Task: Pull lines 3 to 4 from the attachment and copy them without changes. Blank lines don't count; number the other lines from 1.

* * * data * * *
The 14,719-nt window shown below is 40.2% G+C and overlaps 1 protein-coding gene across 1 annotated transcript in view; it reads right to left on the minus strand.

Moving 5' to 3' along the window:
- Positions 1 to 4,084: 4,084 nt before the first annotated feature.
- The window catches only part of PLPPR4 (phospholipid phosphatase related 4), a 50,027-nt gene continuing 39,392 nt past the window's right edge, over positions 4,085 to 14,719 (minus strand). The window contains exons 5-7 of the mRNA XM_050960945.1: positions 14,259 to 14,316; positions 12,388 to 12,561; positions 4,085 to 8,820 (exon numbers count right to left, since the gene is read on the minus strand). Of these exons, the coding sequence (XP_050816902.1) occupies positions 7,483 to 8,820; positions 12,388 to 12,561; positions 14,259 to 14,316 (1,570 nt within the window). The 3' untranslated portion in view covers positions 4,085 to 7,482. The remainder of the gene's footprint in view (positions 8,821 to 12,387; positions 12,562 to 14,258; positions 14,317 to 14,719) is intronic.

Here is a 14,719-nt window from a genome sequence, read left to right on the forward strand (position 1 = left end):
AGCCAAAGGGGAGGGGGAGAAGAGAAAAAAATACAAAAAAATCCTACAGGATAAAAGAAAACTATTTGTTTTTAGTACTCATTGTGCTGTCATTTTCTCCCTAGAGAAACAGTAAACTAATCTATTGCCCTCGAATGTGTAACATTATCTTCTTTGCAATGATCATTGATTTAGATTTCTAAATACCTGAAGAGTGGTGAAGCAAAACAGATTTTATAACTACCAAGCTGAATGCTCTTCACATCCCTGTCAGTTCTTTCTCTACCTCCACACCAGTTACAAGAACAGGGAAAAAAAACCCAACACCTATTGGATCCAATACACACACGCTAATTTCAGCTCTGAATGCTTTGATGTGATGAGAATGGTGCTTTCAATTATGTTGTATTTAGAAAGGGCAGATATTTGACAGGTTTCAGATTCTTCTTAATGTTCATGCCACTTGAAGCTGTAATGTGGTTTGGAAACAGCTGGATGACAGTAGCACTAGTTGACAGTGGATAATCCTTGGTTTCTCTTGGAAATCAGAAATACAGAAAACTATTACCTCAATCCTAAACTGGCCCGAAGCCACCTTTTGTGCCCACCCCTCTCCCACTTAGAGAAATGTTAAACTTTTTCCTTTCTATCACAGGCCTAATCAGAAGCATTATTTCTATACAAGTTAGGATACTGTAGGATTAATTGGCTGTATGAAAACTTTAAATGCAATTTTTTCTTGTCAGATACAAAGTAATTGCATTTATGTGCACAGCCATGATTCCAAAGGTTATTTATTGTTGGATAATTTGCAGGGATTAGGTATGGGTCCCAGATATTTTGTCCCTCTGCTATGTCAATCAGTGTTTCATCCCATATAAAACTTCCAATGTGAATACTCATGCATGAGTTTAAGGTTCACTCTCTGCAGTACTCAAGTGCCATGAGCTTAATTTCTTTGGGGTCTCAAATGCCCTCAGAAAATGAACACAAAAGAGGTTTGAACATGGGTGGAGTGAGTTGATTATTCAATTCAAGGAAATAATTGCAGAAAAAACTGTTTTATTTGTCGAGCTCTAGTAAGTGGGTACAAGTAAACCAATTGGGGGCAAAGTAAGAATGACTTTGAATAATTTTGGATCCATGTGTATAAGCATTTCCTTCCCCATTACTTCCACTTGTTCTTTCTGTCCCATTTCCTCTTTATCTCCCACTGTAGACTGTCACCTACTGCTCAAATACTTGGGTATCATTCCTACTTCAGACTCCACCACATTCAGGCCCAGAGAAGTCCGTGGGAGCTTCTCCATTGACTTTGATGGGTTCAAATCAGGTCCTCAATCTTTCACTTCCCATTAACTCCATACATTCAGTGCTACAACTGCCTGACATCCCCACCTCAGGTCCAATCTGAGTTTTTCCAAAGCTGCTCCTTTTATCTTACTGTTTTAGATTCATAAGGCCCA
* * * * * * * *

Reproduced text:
- Positions 1 to 4,084: 4,084 nt before the first annotated feature.
- The window catches only part of PLPPR4 (phospholipid phosphatase related 4), a 50,027-nt gene continuing 39,392 nt past the window's right edge, over positions 4,085 to 14,719 (minus strand). The window contains exons 5-7 of the mRNA XM_050960945.1: positions 14,259 to 14,316; positions 12,388 to 12,561; positions 4,085 to 8,820 (exon numbers count right to left, since the gene is read on the minus strand). Of these exons, the coding sequence (XP_050816902.1) occupies positions 7,483 to 8,820; positions 12,388 to 12,561; positions 14,259 to 14,316 (1,570 nt within the window). The 3' untranslated portion in view covers positions 4,085 to 7,482. The remainder of the gene's footprint in view (positions 8,821 to 12,387; positions 12,562 to 14,258; positions 14,317 to 14,719) is intronic.